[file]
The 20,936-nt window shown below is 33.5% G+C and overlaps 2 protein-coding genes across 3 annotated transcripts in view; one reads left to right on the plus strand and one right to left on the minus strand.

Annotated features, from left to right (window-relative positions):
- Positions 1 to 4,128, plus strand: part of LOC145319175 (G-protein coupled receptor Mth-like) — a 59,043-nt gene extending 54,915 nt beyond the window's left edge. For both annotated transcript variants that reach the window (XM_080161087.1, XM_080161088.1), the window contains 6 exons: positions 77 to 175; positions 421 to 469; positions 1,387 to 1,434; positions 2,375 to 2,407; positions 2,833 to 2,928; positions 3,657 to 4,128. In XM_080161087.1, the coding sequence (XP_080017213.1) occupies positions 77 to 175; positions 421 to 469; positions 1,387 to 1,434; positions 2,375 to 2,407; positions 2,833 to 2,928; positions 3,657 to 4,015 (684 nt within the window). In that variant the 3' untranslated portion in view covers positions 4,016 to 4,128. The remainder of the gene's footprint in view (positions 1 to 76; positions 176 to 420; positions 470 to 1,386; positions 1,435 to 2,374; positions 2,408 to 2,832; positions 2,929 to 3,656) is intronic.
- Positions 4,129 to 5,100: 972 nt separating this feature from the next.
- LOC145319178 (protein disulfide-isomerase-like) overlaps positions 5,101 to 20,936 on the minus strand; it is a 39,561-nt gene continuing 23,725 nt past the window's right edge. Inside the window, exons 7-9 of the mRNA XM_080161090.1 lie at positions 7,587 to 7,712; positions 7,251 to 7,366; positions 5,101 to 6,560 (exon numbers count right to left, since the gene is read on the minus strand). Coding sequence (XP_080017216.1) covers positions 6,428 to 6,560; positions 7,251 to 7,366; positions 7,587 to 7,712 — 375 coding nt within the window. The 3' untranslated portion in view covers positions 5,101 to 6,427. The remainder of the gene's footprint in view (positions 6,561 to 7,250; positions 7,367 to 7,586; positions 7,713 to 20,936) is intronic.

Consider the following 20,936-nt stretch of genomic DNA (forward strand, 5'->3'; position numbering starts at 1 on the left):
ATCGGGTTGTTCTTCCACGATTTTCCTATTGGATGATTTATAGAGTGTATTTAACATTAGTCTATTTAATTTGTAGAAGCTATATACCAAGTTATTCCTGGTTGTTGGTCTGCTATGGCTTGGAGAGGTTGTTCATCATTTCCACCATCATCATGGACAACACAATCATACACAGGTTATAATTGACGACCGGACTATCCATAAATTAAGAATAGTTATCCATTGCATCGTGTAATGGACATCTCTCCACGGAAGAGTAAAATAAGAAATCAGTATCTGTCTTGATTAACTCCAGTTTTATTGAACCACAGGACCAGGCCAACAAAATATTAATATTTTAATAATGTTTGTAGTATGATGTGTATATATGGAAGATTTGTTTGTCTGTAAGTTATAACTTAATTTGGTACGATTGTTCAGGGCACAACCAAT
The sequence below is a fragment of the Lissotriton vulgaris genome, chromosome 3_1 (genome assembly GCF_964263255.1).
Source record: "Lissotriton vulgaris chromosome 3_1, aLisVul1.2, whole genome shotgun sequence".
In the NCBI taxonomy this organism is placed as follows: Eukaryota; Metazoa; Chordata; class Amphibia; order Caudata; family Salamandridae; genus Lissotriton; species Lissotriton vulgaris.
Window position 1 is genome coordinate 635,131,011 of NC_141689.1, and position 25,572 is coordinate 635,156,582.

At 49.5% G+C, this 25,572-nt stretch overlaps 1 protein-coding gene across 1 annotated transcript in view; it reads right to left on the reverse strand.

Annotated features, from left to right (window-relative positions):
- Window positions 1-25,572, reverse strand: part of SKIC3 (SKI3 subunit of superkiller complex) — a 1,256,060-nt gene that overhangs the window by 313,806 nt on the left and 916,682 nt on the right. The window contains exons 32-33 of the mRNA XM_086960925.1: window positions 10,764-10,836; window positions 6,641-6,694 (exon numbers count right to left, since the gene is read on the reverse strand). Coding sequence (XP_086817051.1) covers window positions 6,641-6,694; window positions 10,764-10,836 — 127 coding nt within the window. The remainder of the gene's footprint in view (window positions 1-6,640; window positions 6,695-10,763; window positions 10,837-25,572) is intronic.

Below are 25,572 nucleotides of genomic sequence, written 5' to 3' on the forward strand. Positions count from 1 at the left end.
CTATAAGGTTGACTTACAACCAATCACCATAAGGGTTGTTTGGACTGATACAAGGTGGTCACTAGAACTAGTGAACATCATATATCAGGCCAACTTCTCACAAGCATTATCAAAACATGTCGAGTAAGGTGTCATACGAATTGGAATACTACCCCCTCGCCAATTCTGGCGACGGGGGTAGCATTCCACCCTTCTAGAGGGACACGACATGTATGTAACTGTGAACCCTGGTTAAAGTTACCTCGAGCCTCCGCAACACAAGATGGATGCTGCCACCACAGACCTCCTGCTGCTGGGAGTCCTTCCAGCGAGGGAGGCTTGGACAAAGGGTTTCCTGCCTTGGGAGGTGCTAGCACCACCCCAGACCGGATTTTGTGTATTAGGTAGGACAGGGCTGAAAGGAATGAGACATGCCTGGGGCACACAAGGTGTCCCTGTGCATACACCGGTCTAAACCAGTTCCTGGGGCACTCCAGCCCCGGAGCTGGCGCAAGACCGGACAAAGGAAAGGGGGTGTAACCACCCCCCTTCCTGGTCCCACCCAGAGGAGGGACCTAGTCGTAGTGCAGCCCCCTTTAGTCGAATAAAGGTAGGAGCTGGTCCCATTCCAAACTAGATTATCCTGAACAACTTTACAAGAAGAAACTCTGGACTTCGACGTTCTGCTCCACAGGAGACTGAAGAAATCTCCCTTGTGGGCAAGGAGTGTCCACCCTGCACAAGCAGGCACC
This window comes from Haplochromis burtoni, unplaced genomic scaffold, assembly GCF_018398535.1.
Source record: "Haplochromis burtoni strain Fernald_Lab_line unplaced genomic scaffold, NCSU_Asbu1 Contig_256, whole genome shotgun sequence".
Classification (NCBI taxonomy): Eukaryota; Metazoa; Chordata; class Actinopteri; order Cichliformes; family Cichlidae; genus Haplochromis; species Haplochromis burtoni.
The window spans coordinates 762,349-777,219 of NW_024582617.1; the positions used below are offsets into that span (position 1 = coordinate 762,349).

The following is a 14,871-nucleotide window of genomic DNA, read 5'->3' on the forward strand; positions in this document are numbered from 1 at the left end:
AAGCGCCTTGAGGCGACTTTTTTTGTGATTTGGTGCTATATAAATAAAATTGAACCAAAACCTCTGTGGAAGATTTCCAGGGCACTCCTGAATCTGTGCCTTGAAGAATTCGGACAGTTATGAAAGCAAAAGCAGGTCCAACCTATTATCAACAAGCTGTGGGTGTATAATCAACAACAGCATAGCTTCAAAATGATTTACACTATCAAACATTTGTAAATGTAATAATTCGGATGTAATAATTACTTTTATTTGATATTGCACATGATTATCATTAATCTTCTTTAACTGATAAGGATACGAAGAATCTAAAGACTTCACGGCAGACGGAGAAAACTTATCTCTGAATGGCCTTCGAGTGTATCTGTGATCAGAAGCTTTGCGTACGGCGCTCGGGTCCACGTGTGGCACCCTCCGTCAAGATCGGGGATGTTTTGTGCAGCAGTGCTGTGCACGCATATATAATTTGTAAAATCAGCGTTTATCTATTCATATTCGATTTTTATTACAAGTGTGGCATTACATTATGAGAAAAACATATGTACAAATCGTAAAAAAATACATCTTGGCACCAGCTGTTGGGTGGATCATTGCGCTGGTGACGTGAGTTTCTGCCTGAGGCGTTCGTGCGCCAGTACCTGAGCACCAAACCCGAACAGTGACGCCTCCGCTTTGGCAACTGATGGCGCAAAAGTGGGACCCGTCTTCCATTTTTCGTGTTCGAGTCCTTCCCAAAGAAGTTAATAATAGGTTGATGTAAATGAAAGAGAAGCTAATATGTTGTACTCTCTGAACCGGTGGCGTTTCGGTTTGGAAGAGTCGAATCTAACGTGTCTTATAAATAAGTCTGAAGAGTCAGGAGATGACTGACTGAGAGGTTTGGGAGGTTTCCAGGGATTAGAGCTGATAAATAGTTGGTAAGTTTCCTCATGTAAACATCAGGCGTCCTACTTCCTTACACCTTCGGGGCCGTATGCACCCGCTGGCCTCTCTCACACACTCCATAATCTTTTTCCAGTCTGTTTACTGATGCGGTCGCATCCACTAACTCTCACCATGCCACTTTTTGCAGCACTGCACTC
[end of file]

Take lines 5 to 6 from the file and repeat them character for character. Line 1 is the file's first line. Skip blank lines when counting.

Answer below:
- LOC145319178 (protein disulfide-isomerase-like) overlaps positions 5,101 to 20,936 on the minus strand; it is a 39,561-nt gene continuing 23,725 nt past the window's right edge. Inside the window, exons 7-9 of the mRNA XM_080161090.1 lie at positions 7,587 to 7,712; positions 7,251 to 7,366; positions 5,101 to 6,560 (exon numbers count right to left, since the gene is read on the minus strand). Coding sequence (XP_080017216.1) covers positions 6,428 to 6,560; positions 7,251 to 7,366; positions 7,587 to 7,712 — 375 coding nt within the window. The 3' untranslated portion in view covers positions 5,101 to 6,427. The remainder of the gene's footprint in view (positions 6,561 to 7,250; positions 7,367 to 7,586; positions 7,713 to 20,936) is intronic.

Consider the following 20,936-nt stretch of genomic DNA (forward strand, 5'->3'; position numbering starts at 1 on the left):